The Excel **IF** function checks whether a condition is met, and returns one value if **TRUE**, and another value if **FALSE**.

The syntax of the function is:

**IF(logical_test, [value_if_true], [value_if_false])**

By default, the function has only two outcomes but there are some situations when we may want multiple or more than two outcomes.

We can achieve multiple outputs using the **IF** statement by nesting the **IF** functions and using the IF statement together with other Excel functions such as the AND logical function and the OR logical function.

In this tutorial, we will use five examples to explain how we can produce multiple outputs in an IF statement.

Tutorial Content

## Example 1: Use multiple nested IF functions

In this example, we will use two datasets. The first dataset is a school’s grading system.

The second dataset is a student’s scores in a certain subject. Letter grades need to be assigned to the scores according to the school’s grading system.

To assign letter grades to the scores, we do the following:

- Select cell
**C2**and type in the formula:

1 |
=IF(B2<=79,"D",IF(B2<=87,"C",IF(B2<=93,"B","A"))) |

- Press the Enter key and double-click or drag down the fill handle to copy the formula down the column.

The letter grades are assigned to the various scores.

**Explanation of the formula**

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=IF(B2<=79,"D",IF(B2<=87,"C",IF(B2<=93,"B","A"))) |

- The IF statement checks if the score in cell B2 is less than or equal to 79. If that is true it returns grade letter D and stops checking.
- If cell B2 has a score that is greater than 79 but equal to or less than 87, the grade letter C is returned.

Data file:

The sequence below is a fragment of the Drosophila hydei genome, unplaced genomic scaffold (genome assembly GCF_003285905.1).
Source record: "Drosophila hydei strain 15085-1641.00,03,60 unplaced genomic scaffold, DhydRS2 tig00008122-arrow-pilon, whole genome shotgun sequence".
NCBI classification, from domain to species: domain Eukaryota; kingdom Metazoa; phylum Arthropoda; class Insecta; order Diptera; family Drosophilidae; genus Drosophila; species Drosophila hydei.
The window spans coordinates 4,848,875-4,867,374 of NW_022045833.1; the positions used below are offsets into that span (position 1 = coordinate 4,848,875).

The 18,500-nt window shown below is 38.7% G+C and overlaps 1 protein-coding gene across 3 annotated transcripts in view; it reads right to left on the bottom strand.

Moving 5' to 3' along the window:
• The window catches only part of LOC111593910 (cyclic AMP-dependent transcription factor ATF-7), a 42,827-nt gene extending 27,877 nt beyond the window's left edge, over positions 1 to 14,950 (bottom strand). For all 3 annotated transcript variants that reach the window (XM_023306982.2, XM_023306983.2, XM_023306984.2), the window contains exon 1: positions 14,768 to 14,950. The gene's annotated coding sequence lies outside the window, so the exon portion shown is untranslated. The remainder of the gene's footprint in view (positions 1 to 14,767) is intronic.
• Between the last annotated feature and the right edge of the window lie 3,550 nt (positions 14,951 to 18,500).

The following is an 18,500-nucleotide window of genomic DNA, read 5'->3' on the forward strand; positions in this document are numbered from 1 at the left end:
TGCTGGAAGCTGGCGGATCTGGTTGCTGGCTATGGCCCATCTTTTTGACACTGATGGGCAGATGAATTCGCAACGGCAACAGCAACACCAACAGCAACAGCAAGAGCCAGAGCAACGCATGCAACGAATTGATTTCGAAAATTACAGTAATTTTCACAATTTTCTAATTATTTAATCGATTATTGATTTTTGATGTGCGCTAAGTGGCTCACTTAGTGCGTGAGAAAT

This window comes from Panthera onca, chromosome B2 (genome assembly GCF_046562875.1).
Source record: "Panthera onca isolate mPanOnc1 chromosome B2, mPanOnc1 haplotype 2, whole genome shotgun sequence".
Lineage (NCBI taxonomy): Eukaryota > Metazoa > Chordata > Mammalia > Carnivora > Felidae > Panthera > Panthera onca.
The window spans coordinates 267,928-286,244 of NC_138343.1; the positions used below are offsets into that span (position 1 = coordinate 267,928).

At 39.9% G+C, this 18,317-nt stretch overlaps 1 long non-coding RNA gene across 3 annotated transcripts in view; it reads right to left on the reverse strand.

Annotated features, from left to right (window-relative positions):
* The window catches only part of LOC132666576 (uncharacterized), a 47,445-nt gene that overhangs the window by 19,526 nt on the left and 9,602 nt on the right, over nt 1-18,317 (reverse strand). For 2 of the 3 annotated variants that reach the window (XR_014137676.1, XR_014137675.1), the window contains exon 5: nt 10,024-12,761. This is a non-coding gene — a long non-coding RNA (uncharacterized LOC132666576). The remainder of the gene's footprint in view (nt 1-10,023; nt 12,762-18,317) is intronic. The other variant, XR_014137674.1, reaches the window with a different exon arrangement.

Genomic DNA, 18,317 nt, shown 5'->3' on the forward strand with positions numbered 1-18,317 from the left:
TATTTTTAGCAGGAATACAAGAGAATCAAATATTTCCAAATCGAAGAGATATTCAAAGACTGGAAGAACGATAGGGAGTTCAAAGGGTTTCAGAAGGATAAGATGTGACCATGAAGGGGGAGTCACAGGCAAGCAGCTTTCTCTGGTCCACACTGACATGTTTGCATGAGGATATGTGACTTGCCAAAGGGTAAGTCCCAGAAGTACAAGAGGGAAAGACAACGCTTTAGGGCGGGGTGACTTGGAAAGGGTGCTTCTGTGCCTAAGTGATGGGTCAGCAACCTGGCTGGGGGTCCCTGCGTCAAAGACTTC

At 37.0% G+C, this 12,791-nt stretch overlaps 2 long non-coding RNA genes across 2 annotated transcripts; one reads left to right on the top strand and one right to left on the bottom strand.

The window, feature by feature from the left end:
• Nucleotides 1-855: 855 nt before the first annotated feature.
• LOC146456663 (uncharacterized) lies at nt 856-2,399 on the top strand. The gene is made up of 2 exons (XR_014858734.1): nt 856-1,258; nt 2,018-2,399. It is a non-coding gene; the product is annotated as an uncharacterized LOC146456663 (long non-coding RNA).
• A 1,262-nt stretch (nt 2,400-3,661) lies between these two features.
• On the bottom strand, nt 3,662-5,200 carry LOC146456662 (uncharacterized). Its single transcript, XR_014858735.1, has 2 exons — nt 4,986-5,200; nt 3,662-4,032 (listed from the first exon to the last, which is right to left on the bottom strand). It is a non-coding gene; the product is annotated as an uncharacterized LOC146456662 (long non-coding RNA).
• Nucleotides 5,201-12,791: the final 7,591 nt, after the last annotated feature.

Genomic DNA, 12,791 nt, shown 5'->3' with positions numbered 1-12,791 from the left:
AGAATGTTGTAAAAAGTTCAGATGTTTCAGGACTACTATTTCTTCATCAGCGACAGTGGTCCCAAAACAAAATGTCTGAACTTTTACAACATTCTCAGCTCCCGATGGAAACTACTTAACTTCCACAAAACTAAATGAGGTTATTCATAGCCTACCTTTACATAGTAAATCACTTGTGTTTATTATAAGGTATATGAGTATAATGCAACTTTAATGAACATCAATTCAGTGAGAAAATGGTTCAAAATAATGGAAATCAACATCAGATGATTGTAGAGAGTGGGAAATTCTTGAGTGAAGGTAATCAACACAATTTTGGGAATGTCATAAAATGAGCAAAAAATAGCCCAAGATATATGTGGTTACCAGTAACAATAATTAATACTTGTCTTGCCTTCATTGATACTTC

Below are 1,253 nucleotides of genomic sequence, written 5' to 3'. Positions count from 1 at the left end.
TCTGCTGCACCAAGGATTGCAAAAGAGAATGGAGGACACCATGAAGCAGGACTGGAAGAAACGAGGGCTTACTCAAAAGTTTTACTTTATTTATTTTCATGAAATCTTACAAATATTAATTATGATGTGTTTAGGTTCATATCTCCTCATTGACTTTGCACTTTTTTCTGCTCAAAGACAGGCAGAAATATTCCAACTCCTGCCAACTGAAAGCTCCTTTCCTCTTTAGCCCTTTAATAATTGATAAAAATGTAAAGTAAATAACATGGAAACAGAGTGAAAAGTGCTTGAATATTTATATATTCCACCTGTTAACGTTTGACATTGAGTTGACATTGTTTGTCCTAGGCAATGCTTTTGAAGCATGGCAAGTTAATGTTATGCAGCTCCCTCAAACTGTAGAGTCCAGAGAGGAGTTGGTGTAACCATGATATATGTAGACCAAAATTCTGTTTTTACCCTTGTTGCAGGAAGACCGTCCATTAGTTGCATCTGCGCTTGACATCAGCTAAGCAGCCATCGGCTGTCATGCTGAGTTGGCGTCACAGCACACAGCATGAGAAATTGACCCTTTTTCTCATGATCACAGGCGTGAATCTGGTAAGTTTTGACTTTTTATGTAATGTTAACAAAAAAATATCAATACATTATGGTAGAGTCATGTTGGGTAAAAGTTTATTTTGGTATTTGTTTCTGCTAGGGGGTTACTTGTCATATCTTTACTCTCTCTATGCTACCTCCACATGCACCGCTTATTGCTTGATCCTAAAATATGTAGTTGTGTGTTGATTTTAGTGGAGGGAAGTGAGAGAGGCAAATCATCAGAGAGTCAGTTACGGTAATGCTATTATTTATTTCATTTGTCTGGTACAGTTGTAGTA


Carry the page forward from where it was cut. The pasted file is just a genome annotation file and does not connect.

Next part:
- If cell B2 has a score that is greater than 87 but equal to or less than 93, the grade letter B is returned.
- If the score is greater than 93, the grade letter A is returned.

## Example 2: Use the IF statement and the AND function

In this example, we use the combination of the **IF** and **AND** functions. The AND function checks whether all arguments are TRUE and returns TRUE if all the arguments are TRUE. It returns FALSE if any or all the arguments are FALSE.

In this example, a candidate is only promoted if he/she scores at least 60 on the theory and practical tests.

To check if a candidate qualifies for promotion or not we do the following:

- Select cell
**D3**and type in the formula:

1 |
=IF((AND(B3>=60, C3>=60)), "Promoted", "Not Promoted") |

- Press the Enter key and double-click or drag down the
**fill handle**to copy the formula down the column.

The formula returns **Promoted **if both conditions are true and return **Not Promoted** otherwise.

## Example 3: Use the IF and OR functions

In this example, we use both the **IF function** and the **OR function** to produce multiple outputs.

The **OR** function is a logical function that checks whether any of the arguments are **TRUE** and returns **TRUE** or **FALSE**. Returns **FALSE only if all arguments are FALSE**.